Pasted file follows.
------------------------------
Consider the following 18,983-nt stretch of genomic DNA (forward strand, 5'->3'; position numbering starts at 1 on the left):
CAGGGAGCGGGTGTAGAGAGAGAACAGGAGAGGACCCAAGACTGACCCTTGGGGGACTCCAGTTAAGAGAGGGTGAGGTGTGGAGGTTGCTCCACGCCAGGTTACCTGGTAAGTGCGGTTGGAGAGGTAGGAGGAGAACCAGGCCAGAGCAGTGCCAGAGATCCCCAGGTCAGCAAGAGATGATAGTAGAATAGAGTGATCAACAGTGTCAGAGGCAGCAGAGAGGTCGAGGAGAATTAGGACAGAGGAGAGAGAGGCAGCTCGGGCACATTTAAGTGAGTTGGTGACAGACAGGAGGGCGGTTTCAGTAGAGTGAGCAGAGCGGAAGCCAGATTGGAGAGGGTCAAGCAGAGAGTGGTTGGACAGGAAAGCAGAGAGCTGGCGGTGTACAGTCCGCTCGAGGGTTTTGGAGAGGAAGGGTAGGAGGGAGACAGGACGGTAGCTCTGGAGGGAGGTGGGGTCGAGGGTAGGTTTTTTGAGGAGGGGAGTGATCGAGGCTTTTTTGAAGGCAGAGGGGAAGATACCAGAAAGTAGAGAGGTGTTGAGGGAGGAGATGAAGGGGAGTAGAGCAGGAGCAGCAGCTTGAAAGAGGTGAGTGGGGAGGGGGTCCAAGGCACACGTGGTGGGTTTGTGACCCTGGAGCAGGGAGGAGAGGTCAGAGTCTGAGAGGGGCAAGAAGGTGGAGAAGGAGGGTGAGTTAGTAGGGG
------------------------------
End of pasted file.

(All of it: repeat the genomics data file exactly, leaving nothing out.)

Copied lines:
Consider the following 18,983-nt stretch of genomic DNA (forward strand, 5'->3'; position numbering starts at 1 on the left):
CAGGGAGCGGGTGTAGAGAGAGAACAGGAGAGGACCCAAGACTGACCCTTGGGGGACTCCAGTTAAGAGAGGGTGAGGTGTGGAGGTTGCTCCACGCCAGGTTACCTGGTAAGTGCGGTTGGAGAGGTAGGAGGAGAACCAGGCCAGAGCAGTGCCAGAGATCCCCAGGTCAGCAAGAGATGATAGTAGAATAGAGTGATCAACAGTGTCAGAGGCAGCAGAGAGGTCGAGGAGAATTAGGACAGAGGAGAGAGAGGCAGCTCGGGCACATTTAAGTGAGTTGGTGACAGACAGGAGGGCGGTTTCAGTAGAGTGAGCAGAGCGGAAGCCAGATTGGAGAGGGTCAAGCAGAGAGTGGTTGGACAGGAAAGCAGAGAGCTGGCGGTGTACAGTCCGCTCGAGGGTTTTGGAGAGGAAGGGTAGGAGGGAGACAGGACGGTAGCTCTGGAGGGAGGTGGGGTCGAGGGTAGGTTTTTTGAGGAGGGGAGTGATCGAGGCTTTTTTGAAGGCAGAGGGGAAGATACCAGAAAGTAGAGAGGTGTTGAGGGAGGAGATGAAGGGGAGTAGAGCAGGAGCAGCAGCTTGAAAGAGGTGAGTGGGGAGGGGGTCCAAGGCACACGTGGTGGGTTTGTGACCCTGGAGCAGGGAGGAGAGGTCAGAGTCTGAGAGGGGCAAGAAGGTGGAGAAGGAGGGTGAGTTAGTAGGGG